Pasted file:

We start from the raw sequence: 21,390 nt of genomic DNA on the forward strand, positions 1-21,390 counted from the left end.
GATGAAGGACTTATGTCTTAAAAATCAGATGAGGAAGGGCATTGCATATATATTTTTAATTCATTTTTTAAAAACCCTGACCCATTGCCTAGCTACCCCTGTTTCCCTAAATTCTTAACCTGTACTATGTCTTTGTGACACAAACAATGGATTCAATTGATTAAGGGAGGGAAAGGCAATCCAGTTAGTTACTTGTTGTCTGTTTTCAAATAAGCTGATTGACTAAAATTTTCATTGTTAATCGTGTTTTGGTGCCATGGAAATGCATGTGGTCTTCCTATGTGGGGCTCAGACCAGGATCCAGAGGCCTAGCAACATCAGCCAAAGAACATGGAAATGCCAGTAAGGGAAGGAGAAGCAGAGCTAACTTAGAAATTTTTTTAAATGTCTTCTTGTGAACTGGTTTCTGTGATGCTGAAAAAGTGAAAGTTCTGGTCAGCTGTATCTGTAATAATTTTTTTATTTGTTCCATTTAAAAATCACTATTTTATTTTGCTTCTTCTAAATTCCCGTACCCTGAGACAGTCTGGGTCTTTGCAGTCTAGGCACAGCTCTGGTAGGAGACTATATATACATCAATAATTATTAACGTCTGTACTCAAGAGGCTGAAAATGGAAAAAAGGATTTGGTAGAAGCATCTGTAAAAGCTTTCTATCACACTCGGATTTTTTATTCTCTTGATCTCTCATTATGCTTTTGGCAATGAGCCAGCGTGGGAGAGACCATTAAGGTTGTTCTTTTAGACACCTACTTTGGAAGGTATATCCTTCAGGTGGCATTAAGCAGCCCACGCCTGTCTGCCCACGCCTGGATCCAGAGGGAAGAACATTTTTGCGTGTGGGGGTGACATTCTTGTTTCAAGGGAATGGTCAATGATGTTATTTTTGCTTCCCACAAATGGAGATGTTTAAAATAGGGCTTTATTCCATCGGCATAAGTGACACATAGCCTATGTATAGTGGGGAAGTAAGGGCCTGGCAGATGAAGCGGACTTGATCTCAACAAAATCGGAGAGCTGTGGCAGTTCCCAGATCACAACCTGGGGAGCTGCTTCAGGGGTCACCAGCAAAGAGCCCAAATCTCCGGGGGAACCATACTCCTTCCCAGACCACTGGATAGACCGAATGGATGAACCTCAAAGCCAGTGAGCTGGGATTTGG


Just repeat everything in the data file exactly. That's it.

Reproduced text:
We start from the raw sequence: 21,390 nt of genomic DNA on the forward strand, positions 1-21,390 counted from the left end.
GATGAAGGACTTATGTCTTAAAAATCAGATGAGGAAGGGCATTGCATATATATTTTTAATTCATTTTTTAAAAACCCTGACCCATTGCCTAGCTACCCCTGTTTCCCTAAATTCTTAACCTGTACTATGTCTTTGTGACACAAACAATGGATTCAATTGATTAAGGGAGGGAAAGGCAATCCAGTTAGTTACTTGTTGTCTGTTTTCAAATAAGCTGATTGACTAAAATTTTCATTGTTAATCGTGTTTTGGTGCCATGGAAATGCATGTGGTCTTCCTATGTGGGGCTCAGACCAGGATCCAGAGGCCTAGCAACATCAGCCAAAGAACATGGAAATGCCAGTAAGGGAAGGAGAAGCAGAGCTAACTTAGAAATTTTTTTAAATGTCTTCTTGTGAACTGGTTTCTGTGATGCTGAAAAAGTGAAAGTTCTGGTCAGCTGTATCTGTAATAATTTTTTTATTTGTTCCATTTAAAAATCACTATTTTATTTTGCTTCTTCTAAATTCCCGTACCCTGAGACAGTCTGGGTCTTTGCAGTCTAGGCACAGCTCTGGTAGGAGACTATATATACATCAATAATTATTAACGTCTGTACTCAAGAGGCTGAAAATGGAAAAAAGGATTTGGTAGAAGCATCTGTAAAAGCTTTCTATCACACTCGGATTTTTTATTCTCTTGATCTCTCATTATGCTTTTGGCAATGAGCCAGCGTGGGAGAGACCATTAAGGTTGTTCTTTTAGACACCTACTTTGGAAGGTATATCCTTCAGGTGGCATTAAGCAGCCCACGCCTGTCTGCCCACGCCTGGATCCAGAGGGAAGAACATTTTTGCGTGTGGGGGTGACATTCTTGTTTCAAGGGAATGGTCAATGATGTTATTTTTGCTTCCCACAAATGGAGATGTTTAAAATAGGGCTTTATTCCATCGGCATAAGTGACACATAGCCTATGTATAGTGGGGAAGTAAGGGCCTGGCAGATGAAGCGGACTTGATCTCAACAAAATCGGAGAGCTGTGGCAGTTCCCAGATCACAACCTGGGGAGCTGCTTCAGGGGTCACCAGCAAAGAGCCCAAATCTCCGGGGGAACCATACTCCTTCCCAGACCACTGGATAGACCGAATGGATGAACCTCAAAGCCAGTGAGCTGGGATTTGG